"David, what are you doing in there?" asked Emerson.
"Ralph," said Thoreau, "the question is, what are you doing out there?!"
That's a lofty sentiment, today, in a country so mired in self-serving obfuscation and rationalizations that when Antonin Scalia and four of his cohorts on the U.S. Supreme Court hijacked the Constitution (Jeffrey Toobin's account of this disaster, from Justice Seuter's vantage point, should haunt this nation for generations to come), in November 2001 (those are President Carter's own words), we, as a nation, did what? We took a Valium and went shopping. Instead of camping out in the streets and demanding a new election, like they did in Kiev, Russia, we went shopping after electing a Kurtz-like character (see Conrad's Heart of Darkness, or Francis Ford Coppala's Apocalypse Now) to serve as the nation's vice-president. Dick Cheney was the same man who, a few years before, as a member of the U.S. House of Representatives, cast the only vote against a resolution (can you get your brain around this?) condemning apartheid in South Africa. Now, for the next eight years, this man would barricade himself behind executive privilege and run a shadow government that not only made a mockery of the rule of law, and thumbed his nose at Congress and the Constitution, but was also responsible for the deaths of tens of thousands of Iraqi citizens. And he's walking around today as a free man? When PBS's Frontline did a two-hour investigation into Cheney, they had the spine to call it The Dark Side. And that's putting it midly.
So, one wonders, have we, as a society, lost our collective mind? What happened to our will to decency, as Pete Hamill asked in his brilliant essay "End Game"? What happened to our common sense? Ha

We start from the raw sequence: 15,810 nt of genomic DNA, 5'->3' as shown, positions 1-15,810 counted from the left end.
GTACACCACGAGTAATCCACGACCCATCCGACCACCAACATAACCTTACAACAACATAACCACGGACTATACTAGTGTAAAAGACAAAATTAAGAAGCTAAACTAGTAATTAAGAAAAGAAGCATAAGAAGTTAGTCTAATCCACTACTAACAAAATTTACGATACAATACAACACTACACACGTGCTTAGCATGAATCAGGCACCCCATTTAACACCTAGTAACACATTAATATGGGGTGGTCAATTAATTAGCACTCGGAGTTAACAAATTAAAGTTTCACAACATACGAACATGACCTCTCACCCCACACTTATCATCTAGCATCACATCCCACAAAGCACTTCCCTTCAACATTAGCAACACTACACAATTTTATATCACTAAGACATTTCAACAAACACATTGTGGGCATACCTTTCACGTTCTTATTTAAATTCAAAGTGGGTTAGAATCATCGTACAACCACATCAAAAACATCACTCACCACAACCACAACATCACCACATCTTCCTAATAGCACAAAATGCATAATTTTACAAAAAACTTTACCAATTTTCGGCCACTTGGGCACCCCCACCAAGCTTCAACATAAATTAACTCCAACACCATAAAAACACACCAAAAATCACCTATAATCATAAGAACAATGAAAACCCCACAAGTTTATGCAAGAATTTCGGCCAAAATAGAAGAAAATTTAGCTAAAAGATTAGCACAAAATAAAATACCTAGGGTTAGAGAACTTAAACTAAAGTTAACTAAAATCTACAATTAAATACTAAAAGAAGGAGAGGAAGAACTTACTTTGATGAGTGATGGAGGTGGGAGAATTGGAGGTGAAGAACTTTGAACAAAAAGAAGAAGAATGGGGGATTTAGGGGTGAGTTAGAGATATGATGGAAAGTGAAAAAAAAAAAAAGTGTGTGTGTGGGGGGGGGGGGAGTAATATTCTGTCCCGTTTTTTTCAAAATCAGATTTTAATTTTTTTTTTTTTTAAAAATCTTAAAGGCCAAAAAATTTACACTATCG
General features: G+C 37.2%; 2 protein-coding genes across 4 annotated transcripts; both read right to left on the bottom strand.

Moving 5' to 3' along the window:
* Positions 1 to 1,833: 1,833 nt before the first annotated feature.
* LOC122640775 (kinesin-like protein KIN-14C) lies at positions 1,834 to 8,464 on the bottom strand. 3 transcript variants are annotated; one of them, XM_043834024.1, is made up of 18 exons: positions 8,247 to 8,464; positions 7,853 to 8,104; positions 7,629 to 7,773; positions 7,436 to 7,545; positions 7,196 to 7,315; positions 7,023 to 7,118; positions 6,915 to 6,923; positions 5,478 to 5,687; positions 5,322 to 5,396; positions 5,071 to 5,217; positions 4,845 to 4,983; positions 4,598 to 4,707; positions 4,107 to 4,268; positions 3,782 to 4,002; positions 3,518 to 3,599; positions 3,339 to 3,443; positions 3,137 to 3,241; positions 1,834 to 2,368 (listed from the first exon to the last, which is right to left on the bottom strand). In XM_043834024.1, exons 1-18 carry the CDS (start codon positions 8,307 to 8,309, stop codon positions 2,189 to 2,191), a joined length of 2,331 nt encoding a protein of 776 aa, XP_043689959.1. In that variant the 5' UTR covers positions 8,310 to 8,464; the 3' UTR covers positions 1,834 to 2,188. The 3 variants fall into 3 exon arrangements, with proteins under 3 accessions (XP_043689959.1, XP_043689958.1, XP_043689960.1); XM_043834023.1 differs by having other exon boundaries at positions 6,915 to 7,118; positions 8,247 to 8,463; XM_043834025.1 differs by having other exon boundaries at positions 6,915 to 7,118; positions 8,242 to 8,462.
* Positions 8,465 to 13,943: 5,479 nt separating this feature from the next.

by Paul VanDevelder, May 7, 2009 10:07 AM
A few years ago, my then-six-year-old daughter Ellie asked me a great question: "Daddy, where do books come from?"
"Well, a boy book and a girl book meet at the library, they fall in love in the circulation room, and when all the librarians go home for the evening, they get together and make baby books..."
"That's not how they do it!!!" she laughed. "Tell me really."
I don't remember what I told her, exactly, but it couldn't have been as unlikely, or surprising, as the way it actually happened with Savages and Scoundrels. Savage's predecessor, Coyote Warrior, had taken me about ten years to research and write. That book told the story of the Cross family, a Mandan/Hidatsa clan of Native Americans whose ancestors lived at the Knife River Villages when Lewis and Clark paddled up the Missouri River and met them in their town in the autumn of 1804. The book tells America's story, from that October afternoon until today, through the eyes of five generations of the Cross family. Simultaneously, it traces the evolution of federal Indian law, and the natural history of the Missouri River, from the Middle Ages to the 21st century.
When I finished writing Coyote, I was exhilarated. And exhausted. I don't know how other writers feel at such moments, but the last thing I wanted to do, or could imagine doing, was starting another book. I remember Steinbeck saying that nothing terrified him more than a ream of blank paper. Yet, every time I was asked to do a reading, or speak about the book, invariably the first question put to me was, "What's your next book going to be about?"